Planet Earth: Poems Selected and New

Publication Year



Edited, and with an introduction by Eric L. Ormsby, Ph.D. 1981

Shortlisted: 2003—Griffin Prize for Poetry (Canada); Commended: 2003—Globe Top 100; Commended: 2008—New England Book Festival

The title of this book is taken from Page’s poem, ‘Planet Earth’, which was chosen by the United Nations in 2000 for their celebratory program Year of Dialogue among Civilizations. Now poet and essayist Eric Ormsby, with Page’s input, has selected the best of Page’s poems originally collected in the two volumes of The Hidden Room (Porcupine’s Quill, 1997). Page has also contributed to Planet Earth a small number of very recent poems. Ormsby has written a wonderful introduction to this new selection; he hastens to point out that deciding what to include was a most difficult process because there was so much to choose from. He goes on to say:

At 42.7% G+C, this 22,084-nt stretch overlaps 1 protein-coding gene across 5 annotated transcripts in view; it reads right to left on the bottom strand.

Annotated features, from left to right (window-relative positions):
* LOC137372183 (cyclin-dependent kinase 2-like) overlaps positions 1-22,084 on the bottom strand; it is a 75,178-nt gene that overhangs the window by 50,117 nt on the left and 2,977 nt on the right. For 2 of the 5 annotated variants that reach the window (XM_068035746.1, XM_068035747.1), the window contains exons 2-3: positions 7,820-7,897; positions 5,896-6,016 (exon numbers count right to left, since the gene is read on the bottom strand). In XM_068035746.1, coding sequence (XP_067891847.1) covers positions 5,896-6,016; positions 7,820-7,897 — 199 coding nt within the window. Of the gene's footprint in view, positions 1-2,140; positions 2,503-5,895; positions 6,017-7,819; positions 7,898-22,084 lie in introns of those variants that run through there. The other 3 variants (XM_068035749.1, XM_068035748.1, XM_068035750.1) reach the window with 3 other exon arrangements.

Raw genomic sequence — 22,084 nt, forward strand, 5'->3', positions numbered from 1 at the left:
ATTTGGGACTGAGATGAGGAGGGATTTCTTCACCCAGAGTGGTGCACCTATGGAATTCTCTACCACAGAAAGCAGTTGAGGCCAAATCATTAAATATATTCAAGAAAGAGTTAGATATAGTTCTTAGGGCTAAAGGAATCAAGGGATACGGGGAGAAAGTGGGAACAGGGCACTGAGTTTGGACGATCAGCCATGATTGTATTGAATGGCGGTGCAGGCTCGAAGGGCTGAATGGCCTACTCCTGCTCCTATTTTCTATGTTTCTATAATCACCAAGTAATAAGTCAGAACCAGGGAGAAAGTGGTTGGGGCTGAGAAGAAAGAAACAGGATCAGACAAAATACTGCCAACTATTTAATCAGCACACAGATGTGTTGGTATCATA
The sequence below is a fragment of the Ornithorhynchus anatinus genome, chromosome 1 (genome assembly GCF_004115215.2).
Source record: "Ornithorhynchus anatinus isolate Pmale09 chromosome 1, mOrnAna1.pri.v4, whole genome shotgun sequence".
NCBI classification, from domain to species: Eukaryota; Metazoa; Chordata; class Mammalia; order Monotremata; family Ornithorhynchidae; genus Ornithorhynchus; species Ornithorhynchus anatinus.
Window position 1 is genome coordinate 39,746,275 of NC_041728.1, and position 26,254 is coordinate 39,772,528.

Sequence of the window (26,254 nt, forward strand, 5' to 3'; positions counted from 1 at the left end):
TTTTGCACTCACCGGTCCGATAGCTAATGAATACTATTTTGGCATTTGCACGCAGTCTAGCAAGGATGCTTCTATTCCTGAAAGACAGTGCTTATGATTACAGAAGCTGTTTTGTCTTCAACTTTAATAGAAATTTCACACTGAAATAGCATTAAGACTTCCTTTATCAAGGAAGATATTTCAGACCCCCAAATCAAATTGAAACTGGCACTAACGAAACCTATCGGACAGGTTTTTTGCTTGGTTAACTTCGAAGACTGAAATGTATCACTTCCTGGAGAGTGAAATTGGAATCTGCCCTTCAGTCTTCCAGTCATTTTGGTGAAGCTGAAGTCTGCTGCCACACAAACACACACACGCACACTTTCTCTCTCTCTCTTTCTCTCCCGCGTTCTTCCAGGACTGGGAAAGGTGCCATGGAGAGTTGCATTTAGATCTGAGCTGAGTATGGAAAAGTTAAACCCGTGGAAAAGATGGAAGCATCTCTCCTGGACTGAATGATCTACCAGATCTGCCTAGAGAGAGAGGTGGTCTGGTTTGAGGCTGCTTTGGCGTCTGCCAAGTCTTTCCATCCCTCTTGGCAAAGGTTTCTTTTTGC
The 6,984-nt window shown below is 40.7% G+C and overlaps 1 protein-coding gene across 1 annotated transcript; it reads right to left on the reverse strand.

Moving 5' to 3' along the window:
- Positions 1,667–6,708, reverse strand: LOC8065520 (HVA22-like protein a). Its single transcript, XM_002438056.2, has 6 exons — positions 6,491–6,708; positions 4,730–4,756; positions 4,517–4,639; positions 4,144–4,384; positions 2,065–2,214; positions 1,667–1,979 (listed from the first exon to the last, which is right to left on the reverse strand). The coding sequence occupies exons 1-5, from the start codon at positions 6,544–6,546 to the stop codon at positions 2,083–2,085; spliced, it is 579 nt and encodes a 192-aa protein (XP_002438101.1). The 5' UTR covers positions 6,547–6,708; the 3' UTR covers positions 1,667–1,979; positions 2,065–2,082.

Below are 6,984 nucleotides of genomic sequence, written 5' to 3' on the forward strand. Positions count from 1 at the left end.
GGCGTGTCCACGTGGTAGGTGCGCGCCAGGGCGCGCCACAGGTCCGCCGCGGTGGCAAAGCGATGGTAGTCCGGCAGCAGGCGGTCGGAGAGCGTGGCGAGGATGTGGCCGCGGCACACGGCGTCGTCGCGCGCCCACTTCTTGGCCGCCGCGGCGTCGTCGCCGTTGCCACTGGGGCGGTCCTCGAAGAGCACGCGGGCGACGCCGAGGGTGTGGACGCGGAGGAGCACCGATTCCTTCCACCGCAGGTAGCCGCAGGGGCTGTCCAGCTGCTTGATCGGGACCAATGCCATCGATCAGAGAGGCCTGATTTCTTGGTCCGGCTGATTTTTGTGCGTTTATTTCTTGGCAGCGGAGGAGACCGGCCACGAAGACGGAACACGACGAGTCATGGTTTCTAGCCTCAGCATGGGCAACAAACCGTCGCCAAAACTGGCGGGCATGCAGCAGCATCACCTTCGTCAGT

“It has become customary in Canada to describe P. K. Page as ‘distinguished,’ but that epithet betrays her. P. K. Page is simply too vivacious, too cunning, too elusive, to be monumentalized. She is in fact the supreme escape artist of our literature. Try to confine her in a villanelle and she scampers off into free verse. Peg her as a prose poet and she springs forth with a glosa. Categorize her as a poet who writes fiction but then note that you find very little ‘‘poet’s prose’’ in her stories. Her characters are often incised with acid and a cruelly keen burin. She is the shrewdest of observers but at the same time she celebrates life, low and high, in all its manifestations. One of the finest and most distinctive Canadian poets, P. K. Page is no provincial. She is a citizen not merely of the world, but of the earth.”

Porcupine's Quill
Erin, Ont.